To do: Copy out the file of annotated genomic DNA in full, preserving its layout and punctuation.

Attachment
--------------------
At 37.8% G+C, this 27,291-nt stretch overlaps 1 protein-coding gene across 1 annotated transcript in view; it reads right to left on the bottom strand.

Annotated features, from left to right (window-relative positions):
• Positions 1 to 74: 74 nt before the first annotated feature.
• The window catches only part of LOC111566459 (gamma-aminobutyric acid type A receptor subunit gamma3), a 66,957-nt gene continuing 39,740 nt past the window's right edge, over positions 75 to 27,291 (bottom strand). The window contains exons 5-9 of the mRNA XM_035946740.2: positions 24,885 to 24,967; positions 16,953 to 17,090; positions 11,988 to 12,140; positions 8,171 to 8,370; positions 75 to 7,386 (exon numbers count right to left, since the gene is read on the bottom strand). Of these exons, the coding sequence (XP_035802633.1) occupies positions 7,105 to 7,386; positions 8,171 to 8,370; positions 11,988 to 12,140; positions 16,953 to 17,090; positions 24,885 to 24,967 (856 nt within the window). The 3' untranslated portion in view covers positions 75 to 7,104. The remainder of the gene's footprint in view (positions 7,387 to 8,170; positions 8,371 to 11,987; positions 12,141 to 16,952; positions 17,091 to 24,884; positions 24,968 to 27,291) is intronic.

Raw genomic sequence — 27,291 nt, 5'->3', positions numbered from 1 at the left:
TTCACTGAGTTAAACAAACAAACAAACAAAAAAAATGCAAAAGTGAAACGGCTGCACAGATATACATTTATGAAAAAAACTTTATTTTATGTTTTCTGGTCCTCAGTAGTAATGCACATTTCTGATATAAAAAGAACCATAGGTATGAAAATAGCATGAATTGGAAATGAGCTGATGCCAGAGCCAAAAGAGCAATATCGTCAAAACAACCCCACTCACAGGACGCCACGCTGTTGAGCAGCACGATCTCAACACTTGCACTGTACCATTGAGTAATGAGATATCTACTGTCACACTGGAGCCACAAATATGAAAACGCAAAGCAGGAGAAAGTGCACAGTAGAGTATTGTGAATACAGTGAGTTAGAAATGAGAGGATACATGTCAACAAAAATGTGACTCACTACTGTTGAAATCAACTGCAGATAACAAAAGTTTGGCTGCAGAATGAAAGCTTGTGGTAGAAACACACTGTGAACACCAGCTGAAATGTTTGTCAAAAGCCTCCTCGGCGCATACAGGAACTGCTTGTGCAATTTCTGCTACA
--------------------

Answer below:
At 37.8% G+C, this 27,291-nt stretch overlaps 1 protein-coding gene across 1 annotated transcript in view; it reads right to left on the bottom strand.

Annotated features, from left to right (window-relative positions):
• Positions 1 to 74: 74 nt before the first annotated feature.
• The window catches only part of LOC111566459 (gamma-aminobutyric acid type A receptor subunit gamma3), a 66,957-nt gene continuing 39,740 nt past the window's right edge, over positions 75 to 27,291 (bottom strand). The window contains exons 5-9 of the mRNA XM_035946740.2: positions 24,885 to 24,967; positions 16,953 to 17,090; positions 11,988 to 12,140; positions 8,171 to 8,370; positions 75 to 7,386 (exon numbers count right to left, since the gene is read on the bottom strand). Of these exons, the coding sequence (XP_035802633.1) occupies positions 7,105 to 7,386; positions 8,171 to 8,370; positions 11,988 to 12,140; positions 16,953 to 17,090; positions 24,885 to 24,967 (856 nt within the window). The 3' untranslated portion in view covers positions 75 to 7,104. The remainder of the gene's footprint in view (positions 7,387 to 8,170; positions 8,371 to 11,987; positions 12,141 to 16,952; positions 17,091 to 24,884; positions 24,968 to 27,291) is intronic.

Raw genomic sequence — 27,291 nt, 5'->3', positions numbered from 1 at the left:
TTCACTGAGTTAAACAAACAAACAAACAAAAAAAATGCAAAAGTGAAACGGCTGCACAGATATACATTTATGAAAAAAACTTTATTTTATGTTTTCTGGTCCTCAGTAGTAATGCACATTTCTGATATAAAAAGAACCATAGGTATGAAAATAGCATGAATTGGAAATGAGCTGATGCCAGAGCCAAAAGAGCAATATCGTCAAAACAACCCCACTCACAGGACGCCACGCTGTTGAGCAGCACGATCTCAACACTTGCACTGTACCATTGAGTAATGAGATATCTACTGTCACACTGGAGCCACAAATATGAAAACGCAAAGCAGGAGAAAGTGCACAGTAGAGTATTGTGAATACAGTGAGTTAGAAATGAGAGGATACATGTCAACAAAAATGTGACTCACTACTGTTGAAATCAACTGCAGATAACAAAAGTTTGGCTGCAGAATGAAAGCTTGTGGTAGAAACACACTGTGAACACCAGCTGAAATGTTTGTCAAAAGCCTCCTCGGCGCATACAGGAACTGCTTGTGCAATTTCTGCTACA